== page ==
Top Company 2010: ReadyTalk


Scott King smiles when he recalls the first time he made the two-hour trek by bike from Boulder to ReadyTalk’s LoDo office. His older brother, Dan, who had cycled to Denver many times before, wasn’t about to slacken the pace. So Scott was in for a grueling ride.

Dan flashes a devilish grin when Scott talks about how he was sore for days afterward. The co-founders of the Web- and audio-conferencing company were distance runners for the University of Colorado, and their competitive streak remains intact.

“It was all about reminding Scott that he was out of shape,” Dan says with a laugh.

ReadyTalk continues to thrive in an industry that is evolving quickly as thrift-conscious companies embrace tools that allow workers to collaborate without being in the same room.

“We’ve had consecutive revenue growth every quarter since we started our company,” says Dan, 51. “I think it boils down to a number of things. We bend over backward to make sure we take care of the customers who have entrusted us with these types of services. And we built a really great product. Once customers have experienced ReadyTalk they tend to be pretty loyal.”

ReadyTalk aims to keep that loyalty by offering a feature you might not expect from a company whose services can be ordered off the Web. Customers who call for help are connected with someone after the first or second ring.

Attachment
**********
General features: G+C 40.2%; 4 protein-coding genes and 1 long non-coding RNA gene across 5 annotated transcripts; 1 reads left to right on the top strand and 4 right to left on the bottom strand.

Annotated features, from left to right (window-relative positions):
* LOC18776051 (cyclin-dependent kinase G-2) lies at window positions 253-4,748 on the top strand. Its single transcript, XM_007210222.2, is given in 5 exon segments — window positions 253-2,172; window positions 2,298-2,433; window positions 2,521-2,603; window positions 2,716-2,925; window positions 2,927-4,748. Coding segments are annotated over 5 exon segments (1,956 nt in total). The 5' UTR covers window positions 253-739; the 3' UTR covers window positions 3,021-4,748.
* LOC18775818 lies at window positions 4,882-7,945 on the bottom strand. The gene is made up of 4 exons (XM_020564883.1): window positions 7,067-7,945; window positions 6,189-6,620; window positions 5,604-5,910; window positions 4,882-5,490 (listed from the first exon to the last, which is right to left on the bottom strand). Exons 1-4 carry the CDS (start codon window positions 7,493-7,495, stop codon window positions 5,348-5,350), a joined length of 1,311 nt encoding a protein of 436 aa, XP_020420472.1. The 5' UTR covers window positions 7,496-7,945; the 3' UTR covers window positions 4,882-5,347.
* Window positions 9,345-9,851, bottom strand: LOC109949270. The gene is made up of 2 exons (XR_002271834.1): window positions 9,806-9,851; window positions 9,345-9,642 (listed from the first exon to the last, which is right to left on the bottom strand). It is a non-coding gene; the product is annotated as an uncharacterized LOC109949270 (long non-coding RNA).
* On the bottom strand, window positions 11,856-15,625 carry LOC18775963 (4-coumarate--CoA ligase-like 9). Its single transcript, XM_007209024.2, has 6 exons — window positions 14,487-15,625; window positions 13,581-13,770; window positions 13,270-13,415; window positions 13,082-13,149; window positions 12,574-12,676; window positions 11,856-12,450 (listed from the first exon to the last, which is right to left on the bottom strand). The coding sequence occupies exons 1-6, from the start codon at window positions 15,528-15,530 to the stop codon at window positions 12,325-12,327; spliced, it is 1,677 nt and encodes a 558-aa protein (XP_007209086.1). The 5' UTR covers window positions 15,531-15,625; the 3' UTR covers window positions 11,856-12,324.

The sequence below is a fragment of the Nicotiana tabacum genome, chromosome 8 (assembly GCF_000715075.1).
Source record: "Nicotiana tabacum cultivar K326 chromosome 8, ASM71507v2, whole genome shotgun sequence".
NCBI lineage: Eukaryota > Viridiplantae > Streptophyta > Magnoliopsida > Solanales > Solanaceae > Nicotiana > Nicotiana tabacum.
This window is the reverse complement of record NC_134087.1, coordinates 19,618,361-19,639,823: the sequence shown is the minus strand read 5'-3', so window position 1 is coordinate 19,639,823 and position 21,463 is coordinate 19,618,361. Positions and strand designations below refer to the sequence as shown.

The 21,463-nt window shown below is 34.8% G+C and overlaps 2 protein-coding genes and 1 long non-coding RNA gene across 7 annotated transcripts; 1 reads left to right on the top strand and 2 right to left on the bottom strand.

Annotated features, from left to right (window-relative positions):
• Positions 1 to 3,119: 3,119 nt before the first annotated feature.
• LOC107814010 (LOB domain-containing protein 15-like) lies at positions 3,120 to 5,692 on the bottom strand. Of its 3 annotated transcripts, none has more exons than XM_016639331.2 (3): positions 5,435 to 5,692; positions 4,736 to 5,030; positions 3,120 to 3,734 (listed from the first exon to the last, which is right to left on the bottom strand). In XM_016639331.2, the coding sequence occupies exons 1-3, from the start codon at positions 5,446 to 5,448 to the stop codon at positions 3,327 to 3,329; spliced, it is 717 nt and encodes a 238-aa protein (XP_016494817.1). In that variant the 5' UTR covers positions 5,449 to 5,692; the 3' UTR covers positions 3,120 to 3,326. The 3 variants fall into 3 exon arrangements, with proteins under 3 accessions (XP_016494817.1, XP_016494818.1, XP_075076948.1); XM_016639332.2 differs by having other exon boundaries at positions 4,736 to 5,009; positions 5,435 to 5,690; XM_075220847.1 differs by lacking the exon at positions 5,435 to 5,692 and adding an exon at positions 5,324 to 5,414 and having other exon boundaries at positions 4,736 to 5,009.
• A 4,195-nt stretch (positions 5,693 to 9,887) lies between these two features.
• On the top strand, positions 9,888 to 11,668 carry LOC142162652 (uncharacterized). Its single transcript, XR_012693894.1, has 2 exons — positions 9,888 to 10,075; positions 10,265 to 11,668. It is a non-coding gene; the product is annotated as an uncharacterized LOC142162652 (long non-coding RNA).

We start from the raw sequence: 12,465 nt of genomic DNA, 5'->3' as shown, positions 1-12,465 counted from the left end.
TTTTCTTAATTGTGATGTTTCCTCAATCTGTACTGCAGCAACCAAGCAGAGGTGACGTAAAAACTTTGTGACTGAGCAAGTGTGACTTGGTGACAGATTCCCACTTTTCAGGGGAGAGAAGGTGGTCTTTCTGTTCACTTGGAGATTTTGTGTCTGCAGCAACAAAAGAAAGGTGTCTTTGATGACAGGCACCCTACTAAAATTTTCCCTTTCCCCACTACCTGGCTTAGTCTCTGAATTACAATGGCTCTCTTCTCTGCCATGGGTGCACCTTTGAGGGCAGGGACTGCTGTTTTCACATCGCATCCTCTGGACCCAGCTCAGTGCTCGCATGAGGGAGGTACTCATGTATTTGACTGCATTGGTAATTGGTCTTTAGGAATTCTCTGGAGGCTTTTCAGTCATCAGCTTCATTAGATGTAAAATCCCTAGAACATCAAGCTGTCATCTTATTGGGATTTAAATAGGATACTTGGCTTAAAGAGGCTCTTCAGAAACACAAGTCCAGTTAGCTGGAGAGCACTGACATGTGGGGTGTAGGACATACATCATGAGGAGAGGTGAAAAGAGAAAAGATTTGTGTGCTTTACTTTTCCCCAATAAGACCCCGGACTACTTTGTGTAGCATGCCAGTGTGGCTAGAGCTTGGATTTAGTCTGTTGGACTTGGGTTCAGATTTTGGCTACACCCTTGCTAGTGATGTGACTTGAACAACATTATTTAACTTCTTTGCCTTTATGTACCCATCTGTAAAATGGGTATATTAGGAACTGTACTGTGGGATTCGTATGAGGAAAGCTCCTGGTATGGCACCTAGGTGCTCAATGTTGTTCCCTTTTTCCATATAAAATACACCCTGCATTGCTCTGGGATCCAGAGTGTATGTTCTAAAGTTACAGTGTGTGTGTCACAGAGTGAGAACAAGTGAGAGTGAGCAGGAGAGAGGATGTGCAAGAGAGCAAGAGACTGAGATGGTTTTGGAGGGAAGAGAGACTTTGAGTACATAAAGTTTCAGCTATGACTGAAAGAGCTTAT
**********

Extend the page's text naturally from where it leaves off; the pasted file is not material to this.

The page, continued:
“It kind of surprises customers because all of the sudden they’re talking to a live person who is helping them solve whatever problem they have,” says Scott, 48. “And the ownership of that customer problem right at the point of contact is really important. It differentiates us in a very competitive and crowded space.”

ReadyTalk also differentiates itself through the workplace culture the Kings have created since starting the company 10 years ago. One of the first things you see when you walk into the ReadyTalk offices atop the Tattered Cover Bookstore is a crowded bike rack, which includes company-provided bikes for workers to use at 
lunch time. And it’s not unusual to see dogs wandering around 
the office.

“We all want to build a place that we want to come to work to every day,” Dan says. “So much of that is how it feels to walk into the company.”

At ReadyTalk, that goes beyond simply providing a comfortable work environment. In an era when rising premiums are prompting many employers to cut back on health-care benefits, ReadyTalk covers its 110 employees and their families 100 percent and recently initiated an employee stock ownership plan.

“Sometimes you can’t put on a spreadsheet what the ROI of a particular decision is, whether it’s an investment in a local community effort or a benefits investment to help cover employee expenses for medical or health care,” Scott says. “Those kinds of decisions, while they may be difficult sometimes to justify to external investors, build a very strong connectedness with our customers and our employees to really what the company is 
all about.”

Among ReadyTalk’s more quirky perks are the two kegs of beer that are always on tap, freshly delivered from the nearby Wynkoop Brewing Co.

But the beer arrived long before the health insurance.

“When we started this company, we couldn’t pay people full salary; we couldn’t cover benefits; we couldn’t do a lot of things – but we were able to buy beer,” Dan says. “We affectionately referred to our keg as our benefits cooler, and it’s really been a part of ReadyTalk ever since.”
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